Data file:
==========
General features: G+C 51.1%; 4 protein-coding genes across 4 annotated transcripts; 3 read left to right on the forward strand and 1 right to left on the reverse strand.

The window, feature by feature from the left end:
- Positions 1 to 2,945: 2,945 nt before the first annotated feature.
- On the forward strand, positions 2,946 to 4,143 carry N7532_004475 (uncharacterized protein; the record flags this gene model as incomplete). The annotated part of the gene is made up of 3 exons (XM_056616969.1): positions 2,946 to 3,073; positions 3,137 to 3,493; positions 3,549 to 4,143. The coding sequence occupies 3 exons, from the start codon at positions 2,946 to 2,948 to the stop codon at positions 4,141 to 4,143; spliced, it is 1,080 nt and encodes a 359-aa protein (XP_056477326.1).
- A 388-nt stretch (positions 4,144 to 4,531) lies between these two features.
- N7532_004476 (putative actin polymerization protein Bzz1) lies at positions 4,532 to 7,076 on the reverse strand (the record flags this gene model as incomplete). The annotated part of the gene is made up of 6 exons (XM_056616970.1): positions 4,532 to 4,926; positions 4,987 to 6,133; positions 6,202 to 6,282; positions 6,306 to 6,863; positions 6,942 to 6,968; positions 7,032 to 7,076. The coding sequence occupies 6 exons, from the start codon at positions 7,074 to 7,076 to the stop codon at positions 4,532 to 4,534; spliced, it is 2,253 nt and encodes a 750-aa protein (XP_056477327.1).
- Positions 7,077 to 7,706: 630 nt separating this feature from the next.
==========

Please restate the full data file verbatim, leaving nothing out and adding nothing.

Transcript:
General features: G+C 51.1%; 4 protein-coding genes across 4 annotated transcripts; 3 read left to right on the forward strand and 1 right to left on the reverse strand.

The window, feature by feature from the left end:
- Positions 1 to 2,945: 2,945 nt before the first annotated feature.
- On the forward strand, positions 2,946 to 4,143 carry N7532_004475 (uncharacterized protein; the record flags this gene model as incomplete). The annotated part of the gene is made up of 3 exons (XM_056616969.1): positions 2,946 to 3,073; positions 3,137 to 3,493; positions 3,549 to 4,143. The coding sequence occupies 3 exons, from the start codon at positions 2,946 to 2,948 to the stop codon at positions 4,141 to 4,143; spliced, it is 1,080 nt and encodes a 359-aa protein (XP_056477326.1).
- A 388-nt stretch (positions 4,144 to 4,531) lies between these two features.
- N7532_004476 (putative actin polymerization protein Bzz1) lies at positions 4,532 to 7,076 on the reverse strand (the record flags this gene model as incomplete). The annotated part of the gene is made up of 6 exons (XM_056616970.1): positions 4,532 to 4,926; positions 4,987 to 6,133; positions 6,202 to 6,282; positions 6,306 to 6,863; positions 6,942 to 6,968; positions 7,032 to 7,076. The coding sequence occupies 6 exons, from the start codon at positions 7,074 to 7,076 to the stop codon at positions 4,532 to 4,534; spliced, it is 2,253 nt and encodes a 750-aa protein (XP_056477327.1).
- Positions 7,077 to 7,706: 630 nt separating this feature from the next.